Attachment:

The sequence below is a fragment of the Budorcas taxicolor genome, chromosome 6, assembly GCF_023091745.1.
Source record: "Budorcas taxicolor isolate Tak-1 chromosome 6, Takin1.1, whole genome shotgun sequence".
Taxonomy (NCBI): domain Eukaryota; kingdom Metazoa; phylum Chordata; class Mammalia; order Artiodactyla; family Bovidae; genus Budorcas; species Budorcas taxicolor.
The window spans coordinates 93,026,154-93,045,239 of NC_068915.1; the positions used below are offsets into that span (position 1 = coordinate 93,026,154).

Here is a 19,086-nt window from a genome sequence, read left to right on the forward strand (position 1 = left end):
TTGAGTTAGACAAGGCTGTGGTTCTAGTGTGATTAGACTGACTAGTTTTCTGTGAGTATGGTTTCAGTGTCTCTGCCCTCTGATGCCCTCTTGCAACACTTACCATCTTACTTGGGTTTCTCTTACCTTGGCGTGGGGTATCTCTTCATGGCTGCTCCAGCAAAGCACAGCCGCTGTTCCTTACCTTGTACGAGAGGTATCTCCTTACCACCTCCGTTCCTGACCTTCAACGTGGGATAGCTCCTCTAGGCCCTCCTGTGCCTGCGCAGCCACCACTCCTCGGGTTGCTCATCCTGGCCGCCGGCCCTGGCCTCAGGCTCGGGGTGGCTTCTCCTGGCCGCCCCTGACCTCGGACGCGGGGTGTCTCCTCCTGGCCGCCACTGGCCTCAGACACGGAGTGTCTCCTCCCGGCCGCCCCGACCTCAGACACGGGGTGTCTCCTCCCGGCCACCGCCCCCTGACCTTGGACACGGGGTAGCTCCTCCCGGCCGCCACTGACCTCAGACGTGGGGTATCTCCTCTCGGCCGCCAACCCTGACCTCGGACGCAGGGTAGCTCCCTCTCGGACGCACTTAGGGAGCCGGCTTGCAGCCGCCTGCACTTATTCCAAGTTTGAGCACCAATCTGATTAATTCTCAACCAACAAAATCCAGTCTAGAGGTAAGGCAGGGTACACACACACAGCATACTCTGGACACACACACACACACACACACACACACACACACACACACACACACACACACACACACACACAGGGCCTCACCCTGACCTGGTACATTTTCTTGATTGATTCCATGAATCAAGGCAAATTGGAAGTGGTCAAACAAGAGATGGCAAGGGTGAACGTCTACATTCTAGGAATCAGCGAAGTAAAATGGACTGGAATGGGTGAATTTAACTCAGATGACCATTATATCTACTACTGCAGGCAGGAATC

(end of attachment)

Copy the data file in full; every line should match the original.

The sequence below is a fragment of the Budorcas taxicolor genome, chromosome 6, assembly GCF_023091745.1.
Source record: "Budorcas taxicolor isolate Tak-1 chromosome 6, Takin1.1, whole genome shotgun sequence".
Taxonomy (NCBI): domain Eukaryota; kingdom Metazoa; phylum Chordata; class Mammalia; order Artiodactyla; family Bovidae; genus Budorcas; species Budorcas taxicolor.
The window spans coordinates 93,026,154-93,045,239 of NC_068915.1; the positions used below are offsets into that span (position 1 = coordinate 93,026,154).

Here is a 19,086-nt window from a genome sequence, read left to right on the forward strand (position 1 = left end):
TTGAGTTAGACAAGGCTGTGGTTCTAGTGTGATTAGACTGACTAGTTTTCTGTGAGTATGGTTTCAGTGTCTCTGCCCTCTGATGCCCTCTTGCAACACTTACCATCTTACTTGGGTTTCTCTTACCTTGGCGTGGGGTATCTCTTCATGGCTGCTCCAGCAAAGCACAGCCGCTGTTCCTTACCTTGTACGAGAGGTATCTCCTTACCACCTCCGTTCCTGACCTTCAACGTGGGATAGCTCCTCTAGGCCCTCCTGTGCCTGCGCAGCCACCACTCCTCGGGTTGCTCATCCTGGCCGCCGGCCCTGGCCTCAGGCTCGGGGTGGCTTCTCCTGGCCGCCCCTGACCTCGGACGCGGGGTGTCTCCTCCTGGCCGCCACTGGCCTCAGACACGGAGTGTCTCCTCCCGGCCGCCCCGACCTCAGACACGGGGTGTCTCCTCCCGGCCACCGCCCCCTGACCTTGGACACGGGGTAGCTCCTCCCGGCCGCCACTGACCTCAGACGTGGGGTATCTCCTCTCGGCCGCCAACCCTGACCTCGGACGCAGGGTAGCTCCCTCTCGGACGCACTTAGGGAGCCGGCTTGCAGCCGCCTGCACTTATTCCAAGTTTGAGCACCAATCTGATTAATTCTCAACCAACAAAATCCAGTCTAGAGGTAAGGCAGGGTACACACACACAGCATACTCTGGACACACACACACACACACACACACACACACACACACACACACACACACACACACACACACACAGGGCCTCACCCTGACCTGGTACATTTTCTTGATTGATTCCATGAATCAAGGCAAATTGGAAGTGGTCAAACAAGAGATGGCAAGGGTGAACGTCTACATTCTAGGAATCAGCGAAGTAAAATGGACTGGAATGGGTGAATTTAACTCAGATGACCATTATATCTACTACTGCAGGCAGGAATC